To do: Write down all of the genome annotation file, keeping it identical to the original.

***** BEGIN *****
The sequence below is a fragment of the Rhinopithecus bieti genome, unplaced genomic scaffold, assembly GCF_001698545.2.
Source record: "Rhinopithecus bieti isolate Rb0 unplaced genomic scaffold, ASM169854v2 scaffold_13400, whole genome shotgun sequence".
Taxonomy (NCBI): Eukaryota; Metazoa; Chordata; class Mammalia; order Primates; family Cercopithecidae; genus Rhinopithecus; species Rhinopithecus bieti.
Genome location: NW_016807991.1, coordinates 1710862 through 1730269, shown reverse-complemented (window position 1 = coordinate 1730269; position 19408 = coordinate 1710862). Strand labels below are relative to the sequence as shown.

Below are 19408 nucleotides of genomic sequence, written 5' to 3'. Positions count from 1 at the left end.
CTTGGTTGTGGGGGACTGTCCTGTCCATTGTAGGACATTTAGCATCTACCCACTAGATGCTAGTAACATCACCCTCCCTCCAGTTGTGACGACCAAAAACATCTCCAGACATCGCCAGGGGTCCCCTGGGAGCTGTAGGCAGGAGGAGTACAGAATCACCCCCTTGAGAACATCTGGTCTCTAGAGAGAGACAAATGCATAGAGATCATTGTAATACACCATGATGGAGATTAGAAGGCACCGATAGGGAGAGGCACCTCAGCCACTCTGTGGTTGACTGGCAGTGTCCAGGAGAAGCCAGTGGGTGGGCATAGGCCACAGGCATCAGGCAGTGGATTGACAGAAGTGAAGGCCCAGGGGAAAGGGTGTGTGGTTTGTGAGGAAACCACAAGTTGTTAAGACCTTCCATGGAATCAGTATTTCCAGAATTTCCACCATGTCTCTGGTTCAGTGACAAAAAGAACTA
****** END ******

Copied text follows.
The sequence below is a fragment of the Rhinopithecus bieti genome, unplaced genomic scaffold, assembly GCF_001698545.2.
Source record: "Rhinopithecus bieti isolate Rb0 unplaced genomic scaffold, ASM169854v2 scaffold_13400, whole genome shotgun sequence".
Taxonomy (NCBI): Eukaryota; Metazoa; Chordata; class Mammalia; order Primates; family Cercopithecidae; genus Rhinopithecus; species Rhinopithecus bieti.
Genome location: NW_016807991.1, coordinates 1710862 through 1730269, shown reverse-complemented (window position 1 = coordinate 1730269; position 19408 = coordinate 1710862). Strand labels below are relative to the sequence as shown.

Below are 19408 nucleotides of genomic sequence, written 5' to 3'. Positions count from 1 at the left end.
CTTGGTTGTGGGGGACTGTCCTGTCCATTGTAGGACATTTAGCATCTACCCACTAGATGCTAGTAACATCACCCTCCCTCCAGTTGTGACGACCAAAAACATCTCCAGACATCGCCAGGGGTCCCCTGGGAGCTGTAGGCAGGAGGAGTACAGAATCACCCCCTTGAGAACATCTGGTCTCTAGAGAGAGACAAATGCATAGAGATCATTGTAATACACCATGATGGAGATTAGAAGGCACCGATAGGGAGAGGCACCTCAGCCACTCTGTGGTTGACTGGCAGTGTCCAGGAGAAGCCAGTGGGTGGGCATAGGCCACAGGCATCAGGCAGTGGATTGACAGAAGTGAAGGCCCAGGGGAAAGGGTGTGTGGTTTGTGAGGAAACCACAAGTTGTTAAGACCTTCCATGGAATCAGTATTTCCAGAATTTCCACCATGTCTCTGGTTCAGTGACAAAAAGAACTA